Would you like to see another clay pipe dug up locally?
There we go. That one was discovered at Burn, or Bourne, or however Wyre Borough Council want to spell the name of the place nowadays, by J.D. He also dug up the musket ball next to it. At least we’re assuming it’s a musket ball. It’s either that or the rabbits at Burn Naze have been passing some very large gallstones recently. One of these days we’ll have to dig up the rest of J.D.’s back garden, I reckon. You never know, we might yet unearth a Viking market stall with a few ‘I fought at Brunanburgh’ T-shirts still in situ.
Anyhow, that particular pipe bowl dates to about 1700 at a rough guess. How do we know these things? Well, let me explain. Over the centuries, since Sir Walter Raleigh first opened his tobacconist’s shop and initiated the greatest repository for ill-gotten funds that the British Treasury ever laid hands on, there’s been an evolution in the shape and size of these artefacts, as the ‘Clay Pipe Bowl Enthusiasts’ Greatest Hits Chart’ below demonstrates:
“The trade was well established by the end of the 16th century; pipes of this date were only about 3 in. long, and had very small bowls. By 1650 the bowls were larger, and pipes about 8-11 in. long; decoration was common, and maker’s initials were placed on the bowl. By 1700 they were larger still, and were sometimes fully signed and dated, with often-elaborate decoration. In the eighteen century the flat foot was replaced by a spur, on which the maker often put his initials or some symbol; lengths reached 15 or 18 in.”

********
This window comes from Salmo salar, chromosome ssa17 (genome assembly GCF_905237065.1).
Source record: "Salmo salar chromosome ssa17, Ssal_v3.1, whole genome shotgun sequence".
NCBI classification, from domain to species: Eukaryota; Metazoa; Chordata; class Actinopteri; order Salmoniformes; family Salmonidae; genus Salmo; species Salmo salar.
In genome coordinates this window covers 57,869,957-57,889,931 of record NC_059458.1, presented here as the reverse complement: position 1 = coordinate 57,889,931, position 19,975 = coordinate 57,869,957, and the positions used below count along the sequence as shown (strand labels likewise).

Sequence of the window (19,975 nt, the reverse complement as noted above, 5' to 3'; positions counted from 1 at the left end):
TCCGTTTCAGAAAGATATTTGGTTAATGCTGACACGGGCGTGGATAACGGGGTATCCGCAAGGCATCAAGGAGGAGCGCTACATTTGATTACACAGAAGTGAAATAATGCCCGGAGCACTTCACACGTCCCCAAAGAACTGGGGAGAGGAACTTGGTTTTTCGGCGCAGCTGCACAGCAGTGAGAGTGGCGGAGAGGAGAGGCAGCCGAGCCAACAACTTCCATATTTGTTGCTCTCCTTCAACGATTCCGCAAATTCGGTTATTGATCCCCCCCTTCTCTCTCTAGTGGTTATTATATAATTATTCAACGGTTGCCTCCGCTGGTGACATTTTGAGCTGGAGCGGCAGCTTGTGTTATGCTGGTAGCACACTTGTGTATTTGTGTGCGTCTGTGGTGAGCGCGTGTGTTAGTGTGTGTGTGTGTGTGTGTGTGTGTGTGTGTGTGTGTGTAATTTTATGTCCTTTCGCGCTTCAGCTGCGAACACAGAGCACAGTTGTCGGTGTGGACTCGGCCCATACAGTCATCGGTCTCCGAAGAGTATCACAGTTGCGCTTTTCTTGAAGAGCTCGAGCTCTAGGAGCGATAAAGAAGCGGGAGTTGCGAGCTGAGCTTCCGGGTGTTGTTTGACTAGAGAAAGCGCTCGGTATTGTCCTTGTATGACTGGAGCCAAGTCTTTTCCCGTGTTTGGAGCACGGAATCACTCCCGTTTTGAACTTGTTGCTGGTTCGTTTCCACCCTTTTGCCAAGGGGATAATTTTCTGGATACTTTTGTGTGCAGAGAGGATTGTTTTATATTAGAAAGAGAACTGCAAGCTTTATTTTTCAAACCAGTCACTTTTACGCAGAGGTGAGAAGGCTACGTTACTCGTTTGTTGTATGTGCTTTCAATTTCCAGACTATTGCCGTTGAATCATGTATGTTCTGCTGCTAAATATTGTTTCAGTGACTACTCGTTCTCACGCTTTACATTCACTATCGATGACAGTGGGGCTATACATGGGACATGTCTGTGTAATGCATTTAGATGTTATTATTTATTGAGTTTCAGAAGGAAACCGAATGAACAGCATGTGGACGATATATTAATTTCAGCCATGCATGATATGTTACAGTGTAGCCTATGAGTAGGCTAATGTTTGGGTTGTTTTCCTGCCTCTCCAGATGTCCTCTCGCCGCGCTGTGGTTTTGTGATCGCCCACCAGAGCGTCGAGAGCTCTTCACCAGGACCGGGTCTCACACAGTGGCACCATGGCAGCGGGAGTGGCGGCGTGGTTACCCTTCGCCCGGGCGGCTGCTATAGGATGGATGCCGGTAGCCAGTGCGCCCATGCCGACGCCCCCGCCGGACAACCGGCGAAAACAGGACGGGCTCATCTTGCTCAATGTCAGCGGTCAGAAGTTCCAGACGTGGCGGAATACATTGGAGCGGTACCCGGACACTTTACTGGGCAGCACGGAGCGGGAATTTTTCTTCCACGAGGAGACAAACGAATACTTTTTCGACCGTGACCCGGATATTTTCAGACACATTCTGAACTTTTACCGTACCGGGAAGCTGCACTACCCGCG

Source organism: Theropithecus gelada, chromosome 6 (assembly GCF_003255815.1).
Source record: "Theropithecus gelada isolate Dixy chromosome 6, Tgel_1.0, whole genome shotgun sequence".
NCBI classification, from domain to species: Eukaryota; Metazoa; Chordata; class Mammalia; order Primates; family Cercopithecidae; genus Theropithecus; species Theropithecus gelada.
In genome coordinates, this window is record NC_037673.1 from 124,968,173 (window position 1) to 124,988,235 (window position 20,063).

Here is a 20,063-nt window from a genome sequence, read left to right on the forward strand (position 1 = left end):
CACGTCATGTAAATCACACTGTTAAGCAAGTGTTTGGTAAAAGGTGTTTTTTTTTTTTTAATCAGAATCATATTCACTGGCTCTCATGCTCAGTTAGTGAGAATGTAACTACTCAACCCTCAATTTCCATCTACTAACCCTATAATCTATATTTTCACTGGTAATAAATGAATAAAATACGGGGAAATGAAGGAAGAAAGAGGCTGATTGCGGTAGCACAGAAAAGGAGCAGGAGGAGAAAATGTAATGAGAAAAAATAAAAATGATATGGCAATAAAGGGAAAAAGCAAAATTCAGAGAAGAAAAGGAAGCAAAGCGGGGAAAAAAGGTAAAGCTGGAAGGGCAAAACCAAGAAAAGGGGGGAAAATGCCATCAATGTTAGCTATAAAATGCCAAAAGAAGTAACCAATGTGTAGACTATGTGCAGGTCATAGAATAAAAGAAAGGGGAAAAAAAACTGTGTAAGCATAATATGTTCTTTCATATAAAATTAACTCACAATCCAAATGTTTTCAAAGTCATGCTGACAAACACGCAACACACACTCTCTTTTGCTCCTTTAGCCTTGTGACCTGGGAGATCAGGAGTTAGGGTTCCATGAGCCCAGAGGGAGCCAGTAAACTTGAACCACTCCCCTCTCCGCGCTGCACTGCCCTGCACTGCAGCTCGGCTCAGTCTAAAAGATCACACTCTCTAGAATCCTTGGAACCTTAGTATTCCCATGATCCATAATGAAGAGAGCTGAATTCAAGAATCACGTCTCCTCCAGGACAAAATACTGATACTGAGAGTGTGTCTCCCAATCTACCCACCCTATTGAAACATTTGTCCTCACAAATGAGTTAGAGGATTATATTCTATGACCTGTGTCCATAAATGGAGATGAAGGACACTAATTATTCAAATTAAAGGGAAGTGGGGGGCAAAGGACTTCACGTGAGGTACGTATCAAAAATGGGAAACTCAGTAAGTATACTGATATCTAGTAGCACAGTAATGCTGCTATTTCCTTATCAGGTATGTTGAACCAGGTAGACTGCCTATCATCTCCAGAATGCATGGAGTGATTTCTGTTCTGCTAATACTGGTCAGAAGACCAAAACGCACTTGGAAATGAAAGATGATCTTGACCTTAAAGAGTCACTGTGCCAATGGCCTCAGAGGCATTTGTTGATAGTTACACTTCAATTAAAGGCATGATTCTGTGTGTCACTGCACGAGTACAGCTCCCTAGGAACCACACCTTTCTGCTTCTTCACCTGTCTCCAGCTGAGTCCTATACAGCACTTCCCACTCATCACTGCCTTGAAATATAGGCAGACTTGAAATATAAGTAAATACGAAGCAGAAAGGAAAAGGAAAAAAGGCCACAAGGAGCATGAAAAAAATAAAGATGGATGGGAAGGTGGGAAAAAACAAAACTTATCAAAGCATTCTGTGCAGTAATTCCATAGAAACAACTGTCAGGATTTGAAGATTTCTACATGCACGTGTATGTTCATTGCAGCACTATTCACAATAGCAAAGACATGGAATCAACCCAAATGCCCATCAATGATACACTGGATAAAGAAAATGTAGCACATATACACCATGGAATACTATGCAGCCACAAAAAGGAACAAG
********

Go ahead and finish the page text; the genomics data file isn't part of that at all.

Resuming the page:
It’s worth adding that as time progressed the bowls became longer as well, the obtuse angle of the bowl from the stem common in the 17th century, becoming more upright in the 18th century. By the Victorian period, both the bowls and stems began to shrink in size again.
So there you go…now you know.
Now then…the bowl and stem fragments we dug up in Test Pit 004 at Grange farm weren’t the only bits of bowl and stem fragments we excavated from our mysterious manmade platform that day. Below is a detail from our ‘Small Finds Scan Record’ for Test Pit 003. It was a ‘test pit’ sort of day. Sometimes full-scale trenches just seem like too much hassle.
Just ignore all those grains of sand and stuff everywhere. Sometimes cleaning the scanner glass down with a lint cloth seems like too much hassle as well.
Now, those two difficult-to-identify-as-anything-whatsoever chunks are obviously Victorian. They’re thick and clumsy, similar to the cows that were breathing down our necks at the time.
Test Pit 003 was sunk into the south end of the platform where, back in Victorian Times, the building recorded on the first edition O.S. map had stood, so the Victorian clay pipe fragments discovery made perfect sense.
The 1640 pipe bowl, on the other hand, was dug up at the north end of the platform where we reckon our 12th to 14th century watermill would have been located, which is interesting in its own right.
However, beneath the topsoil from which our clay artefacts were removed, we discovered something else that, by my reckoning at least, was even more fascinating.
And because I’m cynical and manipulative and what have you, that’s where I’m going to end part one of this article, in the hopes it’ll encourage you to return in a few days time to find out what our discovery was.